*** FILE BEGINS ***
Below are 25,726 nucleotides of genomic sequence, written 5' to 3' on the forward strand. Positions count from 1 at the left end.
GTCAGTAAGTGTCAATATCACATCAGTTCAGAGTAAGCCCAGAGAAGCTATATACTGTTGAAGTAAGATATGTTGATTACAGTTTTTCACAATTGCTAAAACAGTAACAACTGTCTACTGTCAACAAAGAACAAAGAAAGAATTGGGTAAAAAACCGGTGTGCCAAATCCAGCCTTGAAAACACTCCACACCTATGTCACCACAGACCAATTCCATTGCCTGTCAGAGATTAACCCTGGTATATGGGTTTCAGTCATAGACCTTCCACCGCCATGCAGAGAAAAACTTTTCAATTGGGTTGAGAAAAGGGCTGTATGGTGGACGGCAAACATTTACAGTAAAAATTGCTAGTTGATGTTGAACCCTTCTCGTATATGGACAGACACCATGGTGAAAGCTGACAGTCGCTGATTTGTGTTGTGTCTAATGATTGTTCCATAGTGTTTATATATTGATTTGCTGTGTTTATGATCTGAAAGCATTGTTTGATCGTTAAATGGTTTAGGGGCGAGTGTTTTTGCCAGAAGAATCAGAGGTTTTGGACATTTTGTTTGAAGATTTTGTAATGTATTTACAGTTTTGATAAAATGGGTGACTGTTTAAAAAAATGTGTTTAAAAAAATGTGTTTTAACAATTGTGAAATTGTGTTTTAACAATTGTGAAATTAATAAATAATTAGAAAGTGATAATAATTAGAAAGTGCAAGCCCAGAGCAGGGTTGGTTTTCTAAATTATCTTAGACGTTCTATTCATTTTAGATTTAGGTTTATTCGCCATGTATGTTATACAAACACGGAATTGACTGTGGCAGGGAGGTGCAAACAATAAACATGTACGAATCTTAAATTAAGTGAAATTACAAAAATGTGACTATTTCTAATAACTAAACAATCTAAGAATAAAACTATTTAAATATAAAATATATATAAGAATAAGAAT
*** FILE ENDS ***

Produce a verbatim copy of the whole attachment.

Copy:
Below are 25,726 nucleotides of genomic sequence, written 5' to 3' on the forward strand. Positions count from 1 at the left end.
GTCAGTAAGTGTCAATATCACATCAGTTCAGAGTAAGCCCAGAGAAGCTATATACTGTTGAAGTAAGATATGTTGATTACAGTTTTTCACAATTGCTAAAACAGTAACAACTGTCTACTGTCAACAAAGAACAAAGAAAGAATTGGGTAAAAAACCGGTGTGCCAAATCCAGCCTTGAAAACACTCCACACCTATGTCACCACAGACCAATTCCATTGCCTGTCAGAGATTAACCCTGGTATATGGGTTTCAGTCATAGACCTTCCACCGCCATGCAGAGAAAAACTTTTCAATTGGGTTGAGAAAAGGGCTGTATGGTGGACGGCAAACATTTACAGTAAAAATTGCTAGTTGATGTTGAACCCTTCTCGTATATGGACAGACACCATGGTGAAAGCTGACAGTCGCTGATTTGTGTTGTGTCTAATGATTGTTCCATAGTGTTTATATATTGATTTGCTGTGTTTATGATCTGAAAGCATTGTTTGATCGTTAAATGGTTTAGGGGCGAGTGTTTTTGCCAGAAGAATCAGAGGTTTTGGACATTTTGTTTGAAGATTTTGTAATGTATTTACAGTTTTGATAAAATGGGTGACTGTTTAAAAAAATGTGTTTAAAAAAATGTGTTTTAACAATTGTGAAATTGTGTTTTAACAATTGTGAAATTAATAAATAATTAGAAAGTGATAATAATTAGAAAGTGCAAGCCCAGAGCAGGGTTGGTTTTCTAAATTATCTTAGACGTTCTATTCATTTTAGATTTAGGTTTATTCGCCATGTATGTTATACAAACACGGAATTGACTGTGGCAGGGAGGTGCAAACAATAAACATGTACGAATCTTAAATTAAGTGAAATTACAAAAATGTGACTATTTCTAATAACTAAACAATCTAAGAATAAAACTATTTAAATATAAAATATATATAAGAATAAGAAT